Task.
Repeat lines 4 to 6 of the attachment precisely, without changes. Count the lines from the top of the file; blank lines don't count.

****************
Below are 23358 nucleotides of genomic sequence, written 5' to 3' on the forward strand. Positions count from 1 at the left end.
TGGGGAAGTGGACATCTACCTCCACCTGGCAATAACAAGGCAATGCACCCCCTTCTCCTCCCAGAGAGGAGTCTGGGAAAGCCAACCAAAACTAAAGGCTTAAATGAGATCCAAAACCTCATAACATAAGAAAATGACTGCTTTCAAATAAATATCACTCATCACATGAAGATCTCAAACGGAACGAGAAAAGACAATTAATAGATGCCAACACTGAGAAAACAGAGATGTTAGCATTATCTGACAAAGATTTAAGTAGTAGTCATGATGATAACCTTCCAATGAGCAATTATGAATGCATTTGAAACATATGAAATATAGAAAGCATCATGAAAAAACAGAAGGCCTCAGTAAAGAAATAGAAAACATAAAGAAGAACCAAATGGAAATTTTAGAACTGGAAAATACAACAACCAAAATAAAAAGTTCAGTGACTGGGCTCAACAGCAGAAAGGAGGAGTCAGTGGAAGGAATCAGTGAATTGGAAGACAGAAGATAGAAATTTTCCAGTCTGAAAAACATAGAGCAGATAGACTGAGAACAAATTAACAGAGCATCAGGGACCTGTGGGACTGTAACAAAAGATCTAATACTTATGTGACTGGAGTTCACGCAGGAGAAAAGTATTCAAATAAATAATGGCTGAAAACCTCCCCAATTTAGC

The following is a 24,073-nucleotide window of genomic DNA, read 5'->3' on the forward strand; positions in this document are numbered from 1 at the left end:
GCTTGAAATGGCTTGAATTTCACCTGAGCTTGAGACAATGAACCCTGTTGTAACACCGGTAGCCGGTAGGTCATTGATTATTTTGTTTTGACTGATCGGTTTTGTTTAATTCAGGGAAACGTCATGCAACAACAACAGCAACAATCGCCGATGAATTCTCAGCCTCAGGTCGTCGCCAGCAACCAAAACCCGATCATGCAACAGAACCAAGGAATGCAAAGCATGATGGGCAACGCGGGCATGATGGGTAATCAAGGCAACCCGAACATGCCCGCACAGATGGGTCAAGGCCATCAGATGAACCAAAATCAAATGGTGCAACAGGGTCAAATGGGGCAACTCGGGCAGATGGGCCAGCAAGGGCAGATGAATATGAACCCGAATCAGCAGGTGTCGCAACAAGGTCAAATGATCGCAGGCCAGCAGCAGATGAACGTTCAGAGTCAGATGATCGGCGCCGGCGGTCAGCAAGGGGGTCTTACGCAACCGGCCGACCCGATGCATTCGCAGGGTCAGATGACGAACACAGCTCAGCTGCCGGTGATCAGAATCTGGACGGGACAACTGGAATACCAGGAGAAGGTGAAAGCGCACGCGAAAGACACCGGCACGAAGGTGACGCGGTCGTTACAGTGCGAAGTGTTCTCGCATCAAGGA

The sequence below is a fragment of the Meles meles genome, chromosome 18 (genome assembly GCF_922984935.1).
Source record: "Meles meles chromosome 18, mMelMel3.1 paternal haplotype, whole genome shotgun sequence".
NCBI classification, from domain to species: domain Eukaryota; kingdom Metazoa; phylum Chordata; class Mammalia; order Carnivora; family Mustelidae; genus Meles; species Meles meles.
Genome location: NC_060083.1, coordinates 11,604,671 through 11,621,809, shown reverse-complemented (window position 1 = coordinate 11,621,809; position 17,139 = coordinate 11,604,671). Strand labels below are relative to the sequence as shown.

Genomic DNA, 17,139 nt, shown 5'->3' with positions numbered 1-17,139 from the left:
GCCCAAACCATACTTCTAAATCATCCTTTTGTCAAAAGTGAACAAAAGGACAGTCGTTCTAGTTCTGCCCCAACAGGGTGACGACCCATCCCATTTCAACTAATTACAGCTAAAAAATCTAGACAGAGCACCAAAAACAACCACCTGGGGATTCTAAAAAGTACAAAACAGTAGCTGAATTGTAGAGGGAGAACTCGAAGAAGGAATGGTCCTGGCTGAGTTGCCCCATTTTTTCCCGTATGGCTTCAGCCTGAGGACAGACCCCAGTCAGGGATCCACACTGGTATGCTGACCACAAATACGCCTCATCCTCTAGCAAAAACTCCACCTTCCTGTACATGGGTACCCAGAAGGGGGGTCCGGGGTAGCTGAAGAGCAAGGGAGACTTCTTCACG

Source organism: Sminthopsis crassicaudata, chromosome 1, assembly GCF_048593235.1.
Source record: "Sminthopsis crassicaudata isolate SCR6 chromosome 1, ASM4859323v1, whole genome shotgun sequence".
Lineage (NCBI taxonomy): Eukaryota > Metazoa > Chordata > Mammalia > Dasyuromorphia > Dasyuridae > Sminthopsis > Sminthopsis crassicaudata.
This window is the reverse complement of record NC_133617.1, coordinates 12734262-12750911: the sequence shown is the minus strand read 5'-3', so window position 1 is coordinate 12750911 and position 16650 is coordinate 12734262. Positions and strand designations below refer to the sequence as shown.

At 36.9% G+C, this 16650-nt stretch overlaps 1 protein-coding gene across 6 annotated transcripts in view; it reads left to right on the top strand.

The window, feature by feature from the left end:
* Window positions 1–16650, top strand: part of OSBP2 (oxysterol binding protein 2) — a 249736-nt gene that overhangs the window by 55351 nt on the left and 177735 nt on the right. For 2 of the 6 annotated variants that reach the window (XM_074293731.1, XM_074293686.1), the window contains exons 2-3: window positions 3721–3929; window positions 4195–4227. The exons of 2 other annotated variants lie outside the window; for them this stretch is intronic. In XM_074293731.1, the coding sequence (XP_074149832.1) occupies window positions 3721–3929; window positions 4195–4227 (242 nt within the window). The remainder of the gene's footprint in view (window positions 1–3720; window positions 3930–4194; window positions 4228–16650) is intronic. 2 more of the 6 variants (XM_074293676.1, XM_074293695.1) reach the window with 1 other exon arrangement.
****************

GCTTGAAATGGCTTGAATTTCACCTGAGCTTGAGACAATGAACCCTGTTGTAACACCGGTAGCCGGTAGGTCATTGATTATTTTGTTTTGACTGATCGGTTTTGTTTAATTCAGGGAAACGTCATGCAACAACAACAGCAACAATCGCCGATGAATTCTCAGCCTCAGGTCGTCGCCAGCAACCAAAACCCGATCATGCAACAGAACCAAGGAATGCAAAGCATGATGGGCAACGCGGGCATGATGGGTAATCAAGGCAACCCGAACATGCCCGCACAGATGGGTCAAGGCCATCAGATGAACCAAAATCAAATGGTGCAACAGGGTCAAATGGGGCAACTCGGGCAGATGGGCCAGCAAGGGCAGATGAATATGAACCCGAATCAGCAGGTGTCGCAACAAGGTCAAATGATCGCAGGCCAGCAGCAGATGAACGTTCAGAGTCAGATGATCGGCGCCGGCGGTCAGCAAGGGGGTCTTACGCAACCGGCCGACCCGATGCATTCGCAGGGTCAGATGACGAACACAGCTCAGCTGCCGGTGATCAGAATCTGGACGGGACAACTGGAATACCAGGAGAAGGTGAAAGCGCACGCGAAAGACACCGGCACGAAGGTGACGCGGTCGTTACAGTGCGAAGTGTTCTCGCATCAAGGA

The sequence below is a fragment of the Meles meles genome, chromosome 18 (genome assembly GCF_922984935.1).
Source record: "Meles meles chromosome 18, mMelMel3.1 paternal haplotype, whole genome shotgun sequence".